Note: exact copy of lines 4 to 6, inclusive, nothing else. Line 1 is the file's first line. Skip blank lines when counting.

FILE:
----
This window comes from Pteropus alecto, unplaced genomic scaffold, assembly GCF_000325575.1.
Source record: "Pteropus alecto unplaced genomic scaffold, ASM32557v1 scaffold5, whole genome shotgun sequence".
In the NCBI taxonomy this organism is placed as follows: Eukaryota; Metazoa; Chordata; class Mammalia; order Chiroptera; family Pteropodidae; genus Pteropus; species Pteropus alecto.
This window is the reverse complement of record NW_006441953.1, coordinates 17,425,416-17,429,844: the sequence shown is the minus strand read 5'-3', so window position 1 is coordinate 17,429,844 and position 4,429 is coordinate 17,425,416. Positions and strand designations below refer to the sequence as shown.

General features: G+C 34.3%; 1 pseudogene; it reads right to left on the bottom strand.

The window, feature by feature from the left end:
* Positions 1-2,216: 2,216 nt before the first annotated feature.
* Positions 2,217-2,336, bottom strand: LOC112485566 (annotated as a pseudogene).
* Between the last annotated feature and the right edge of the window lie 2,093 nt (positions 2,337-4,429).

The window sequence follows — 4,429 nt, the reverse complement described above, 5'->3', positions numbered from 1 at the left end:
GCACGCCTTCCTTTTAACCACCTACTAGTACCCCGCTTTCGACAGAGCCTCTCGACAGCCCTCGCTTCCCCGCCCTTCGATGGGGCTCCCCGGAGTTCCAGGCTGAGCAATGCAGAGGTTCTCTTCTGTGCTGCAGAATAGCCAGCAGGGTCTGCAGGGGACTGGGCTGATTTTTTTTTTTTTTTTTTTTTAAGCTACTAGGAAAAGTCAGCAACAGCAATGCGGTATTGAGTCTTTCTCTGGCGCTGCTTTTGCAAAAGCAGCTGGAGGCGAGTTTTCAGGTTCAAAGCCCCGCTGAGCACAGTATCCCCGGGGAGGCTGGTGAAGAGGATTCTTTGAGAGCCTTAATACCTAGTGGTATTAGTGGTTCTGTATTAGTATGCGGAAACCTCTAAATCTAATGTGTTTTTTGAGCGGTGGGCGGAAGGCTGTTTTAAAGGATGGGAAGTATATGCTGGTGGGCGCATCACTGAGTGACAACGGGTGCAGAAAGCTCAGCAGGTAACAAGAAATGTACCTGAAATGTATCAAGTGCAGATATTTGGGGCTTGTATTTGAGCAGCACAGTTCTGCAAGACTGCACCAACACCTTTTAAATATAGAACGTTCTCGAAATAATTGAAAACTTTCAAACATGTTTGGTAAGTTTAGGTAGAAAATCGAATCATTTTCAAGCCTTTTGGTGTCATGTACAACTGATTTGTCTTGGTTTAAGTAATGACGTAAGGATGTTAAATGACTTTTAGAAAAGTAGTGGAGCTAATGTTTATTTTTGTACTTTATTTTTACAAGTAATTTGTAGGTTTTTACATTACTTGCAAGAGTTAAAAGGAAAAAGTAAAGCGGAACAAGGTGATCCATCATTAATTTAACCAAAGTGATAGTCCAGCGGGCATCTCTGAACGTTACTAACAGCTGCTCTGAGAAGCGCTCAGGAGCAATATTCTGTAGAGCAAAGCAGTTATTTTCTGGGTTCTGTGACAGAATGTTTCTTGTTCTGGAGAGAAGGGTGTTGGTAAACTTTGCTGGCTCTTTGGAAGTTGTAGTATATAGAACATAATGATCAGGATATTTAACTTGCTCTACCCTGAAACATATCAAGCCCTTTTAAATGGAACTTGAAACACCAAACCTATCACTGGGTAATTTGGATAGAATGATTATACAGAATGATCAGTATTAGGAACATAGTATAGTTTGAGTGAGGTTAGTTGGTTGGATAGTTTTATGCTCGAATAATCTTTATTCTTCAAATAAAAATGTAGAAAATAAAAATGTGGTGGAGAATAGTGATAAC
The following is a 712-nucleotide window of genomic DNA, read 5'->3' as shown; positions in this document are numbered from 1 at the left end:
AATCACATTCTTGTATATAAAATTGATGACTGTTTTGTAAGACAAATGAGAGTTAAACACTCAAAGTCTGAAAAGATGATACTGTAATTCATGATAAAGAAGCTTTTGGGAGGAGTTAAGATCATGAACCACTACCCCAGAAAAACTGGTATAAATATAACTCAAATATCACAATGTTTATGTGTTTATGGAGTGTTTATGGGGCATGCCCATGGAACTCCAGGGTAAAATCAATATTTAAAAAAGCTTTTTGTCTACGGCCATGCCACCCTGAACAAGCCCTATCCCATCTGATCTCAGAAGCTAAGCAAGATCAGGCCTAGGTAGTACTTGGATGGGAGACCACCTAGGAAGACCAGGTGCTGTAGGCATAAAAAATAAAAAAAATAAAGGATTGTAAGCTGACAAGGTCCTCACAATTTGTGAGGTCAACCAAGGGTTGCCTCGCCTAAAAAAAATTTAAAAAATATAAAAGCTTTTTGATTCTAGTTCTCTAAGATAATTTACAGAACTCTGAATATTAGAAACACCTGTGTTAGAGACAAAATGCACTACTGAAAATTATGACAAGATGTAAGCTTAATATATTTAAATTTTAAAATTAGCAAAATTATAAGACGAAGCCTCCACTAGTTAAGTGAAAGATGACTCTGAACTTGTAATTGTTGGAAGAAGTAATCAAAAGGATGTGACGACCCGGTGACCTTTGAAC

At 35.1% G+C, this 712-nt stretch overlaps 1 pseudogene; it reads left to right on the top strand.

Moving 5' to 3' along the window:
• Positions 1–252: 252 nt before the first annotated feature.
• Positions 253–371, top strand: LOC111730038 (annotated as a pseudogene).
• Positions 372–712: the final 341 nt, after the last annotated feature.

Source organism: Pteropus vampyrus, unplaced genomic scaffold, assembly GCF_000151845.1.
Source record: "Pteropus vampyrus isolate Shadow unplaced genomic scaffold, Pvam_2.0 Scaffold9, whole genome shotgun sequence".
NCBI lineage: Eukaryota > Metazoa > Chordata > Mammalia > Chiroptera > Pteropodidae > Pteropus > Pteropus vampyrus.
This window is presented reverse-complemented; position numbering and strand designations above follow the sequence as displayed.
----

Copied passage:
This window is the reverse complement of record NW_006441953.1, coordinates 17,425,416-17,429,844: the sequence shown is the minus strand read 5'-3', so window position 1 is coordinate 17,429,844 and position 4,429 is coordinate 17,425,416. Positions and strand designations below refer to the sequence as shown.

General features: G+C 34.3%; 1 pseudogene; it reads right to left on the bottom strand.

The window, feature by feature from the left end: